Let me make a very simple — and, I hope, uncontroversial — point about expertise and authority before looking at some questions pertaining to the current (increasingly bitter) debate about the nature and status of philosophy and its relation to the sciences.
Expertise implies epistemic authority: the expert — by definition — speaks with authority within his or her area of expertise. If the expertise is recognized, the authority automatically follows and doesn’t have to be claimed or argued for.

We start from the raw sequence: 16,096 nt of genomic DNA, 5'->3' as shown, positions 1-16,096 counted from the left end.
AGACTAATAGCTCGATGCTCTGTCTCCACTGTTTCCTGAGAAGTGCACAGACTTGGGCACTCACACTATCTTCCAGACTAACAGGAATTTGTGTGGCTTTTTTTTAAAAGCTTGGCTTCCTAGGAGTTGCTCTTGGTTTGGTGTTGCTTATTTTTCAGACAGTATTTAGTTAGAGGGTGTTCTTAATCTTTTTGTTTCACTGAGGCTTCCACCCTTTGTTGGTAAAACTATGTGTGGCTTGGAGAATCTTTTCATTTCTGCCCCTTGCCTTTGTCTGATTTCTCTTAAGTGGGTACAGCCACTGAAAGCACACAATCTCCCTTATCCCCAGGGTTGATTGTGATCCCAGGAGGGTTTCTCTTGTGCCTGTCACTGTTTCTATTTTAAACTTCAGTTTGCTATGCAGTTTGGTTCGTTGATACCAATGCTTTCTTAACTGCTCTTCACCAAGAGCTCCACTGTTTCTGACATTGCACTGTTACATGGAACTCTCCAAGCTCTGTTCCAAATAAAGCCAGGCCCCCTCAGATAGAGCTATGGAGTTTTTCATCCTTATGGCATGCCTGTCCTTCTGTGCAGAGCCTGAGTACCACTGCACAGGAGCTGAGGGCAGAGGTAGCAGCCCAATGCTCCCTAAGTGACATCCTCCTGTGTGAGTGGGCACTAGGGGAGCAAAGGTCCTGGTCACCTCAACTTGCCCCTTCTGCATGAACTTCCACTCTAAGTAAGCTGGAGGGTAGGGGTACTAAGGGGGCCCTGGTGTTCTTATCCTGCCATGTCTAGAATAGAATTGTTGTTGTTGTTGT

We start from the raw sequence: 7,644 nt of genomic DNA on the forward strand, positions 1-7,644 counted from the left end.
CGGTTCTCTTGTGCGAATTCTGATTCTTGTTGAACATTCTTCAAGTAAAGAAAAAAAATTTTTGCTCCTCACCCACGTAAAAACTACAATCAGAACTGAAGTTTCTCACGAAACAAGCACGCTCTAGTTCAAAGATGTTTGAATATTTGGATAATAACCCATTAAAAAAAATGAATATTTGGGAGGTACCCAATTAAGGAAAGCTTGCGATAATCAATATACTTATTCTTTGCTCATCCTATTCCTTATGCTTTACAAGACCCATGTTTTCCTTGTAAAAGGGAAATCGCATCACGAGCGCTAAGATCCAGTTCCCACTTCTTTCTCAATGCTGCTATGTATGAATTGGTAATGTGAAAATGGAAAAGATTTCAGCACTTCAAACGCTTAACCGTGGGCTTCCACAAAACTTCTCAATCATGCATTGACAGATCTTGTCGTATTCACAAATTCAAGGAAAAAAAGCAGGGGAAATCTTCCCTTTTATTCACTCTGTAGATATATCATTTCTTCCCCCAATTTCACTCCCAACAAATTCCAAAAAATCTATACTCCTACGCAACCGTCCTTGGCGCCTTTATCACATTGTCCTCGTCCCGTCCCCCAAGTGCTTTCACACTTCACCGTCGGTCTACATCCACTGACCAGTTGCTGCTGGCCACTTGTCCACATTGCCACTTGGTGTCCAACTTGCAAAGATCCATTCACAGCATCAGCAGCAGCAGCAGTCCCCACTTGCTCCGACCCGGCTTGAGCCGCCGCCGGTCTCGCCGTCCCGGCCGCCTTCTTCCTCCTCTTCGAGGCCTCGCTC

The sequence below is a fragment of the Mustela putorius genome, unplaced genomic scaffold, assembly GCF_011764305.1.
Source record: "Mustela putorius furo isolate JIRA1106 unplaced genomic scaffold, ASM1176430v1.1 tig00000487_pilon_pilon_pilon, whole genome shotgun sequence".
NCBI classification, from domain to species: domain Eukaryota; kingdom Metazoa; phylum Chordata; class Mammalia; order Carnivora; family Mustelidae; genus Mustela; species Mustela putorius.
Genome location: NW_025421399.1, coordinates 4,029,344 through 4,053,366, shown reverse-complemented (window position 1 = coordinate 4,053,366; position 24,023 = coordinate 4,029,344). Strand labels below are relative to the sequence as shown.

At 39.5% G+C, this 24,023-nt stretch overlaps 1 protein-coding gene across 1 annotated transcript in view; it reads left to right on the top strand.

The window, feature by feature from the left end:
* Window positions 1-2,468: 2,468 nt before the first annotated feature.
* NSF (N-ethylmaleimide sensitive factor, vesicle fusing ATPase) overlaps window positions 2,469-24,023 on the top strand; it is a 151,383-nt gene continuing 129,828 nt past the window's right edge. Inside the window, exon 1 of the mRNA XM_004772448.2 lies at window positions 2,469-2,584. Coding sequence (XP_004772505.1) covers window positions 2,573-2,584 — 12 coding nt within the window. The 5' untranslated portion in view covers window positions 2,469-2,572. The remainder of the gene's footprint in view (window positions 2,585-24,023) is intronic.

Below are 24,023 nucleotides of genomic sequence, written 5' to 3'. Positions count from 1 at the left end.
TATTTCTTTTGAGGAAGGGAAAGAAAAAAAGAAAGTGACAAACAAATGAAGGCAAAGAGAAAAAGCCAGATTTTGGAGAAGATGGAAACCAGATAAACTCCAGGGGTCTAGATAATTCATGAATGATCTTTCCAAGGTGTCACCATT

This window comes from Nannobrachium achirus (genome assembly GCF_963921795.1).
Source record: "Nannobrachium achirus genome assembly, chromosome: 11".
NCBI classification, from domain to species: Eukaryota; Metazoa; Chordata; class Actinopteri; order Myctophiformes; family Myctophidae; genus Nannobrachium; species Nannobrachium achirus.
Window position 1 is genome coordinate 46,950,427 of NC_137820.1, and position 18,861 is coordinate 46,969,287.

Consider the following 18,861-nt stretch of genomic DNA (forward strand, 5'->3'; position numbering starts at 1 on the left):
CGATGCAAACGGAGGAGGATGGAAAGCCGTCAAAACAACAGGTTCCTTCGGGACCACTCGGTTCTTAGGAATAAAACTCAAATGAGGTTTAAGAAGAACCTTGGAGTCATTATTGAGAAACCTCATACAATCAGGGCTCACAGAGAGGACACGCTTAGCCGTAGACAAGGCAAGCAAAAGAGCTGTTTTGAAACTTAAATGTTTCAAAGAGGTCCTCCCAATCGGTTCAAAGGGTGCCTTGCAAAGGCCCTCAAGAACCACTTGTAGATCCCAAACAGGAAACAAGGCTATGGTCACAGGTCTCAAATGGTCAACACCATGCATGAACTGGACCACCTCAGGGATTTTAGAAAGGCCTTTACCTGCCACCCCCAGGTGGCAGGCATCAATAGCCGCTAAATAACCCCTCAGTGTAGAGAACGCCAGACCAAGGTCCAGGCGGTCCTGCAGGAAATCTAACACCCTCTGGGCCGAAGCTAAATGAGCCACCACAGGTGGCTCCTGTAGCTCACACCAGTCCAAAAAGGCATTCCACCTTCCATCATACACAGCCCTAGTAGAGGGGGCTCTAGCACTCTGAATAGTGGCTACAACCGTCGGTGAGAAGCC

But the word “expertise” normally applies only to reasonably narrow, clearly defined and recognized areas of knowledge, theoretical or practical. And general philosophy (encompassing all the traditional sub-disciplines) is just too broad and ill-defined for the word to apply in any natural or straightforward sense. Its meaning must be, as it were, stretched to fit.
There is even disagreement about what philosophy is about — or…
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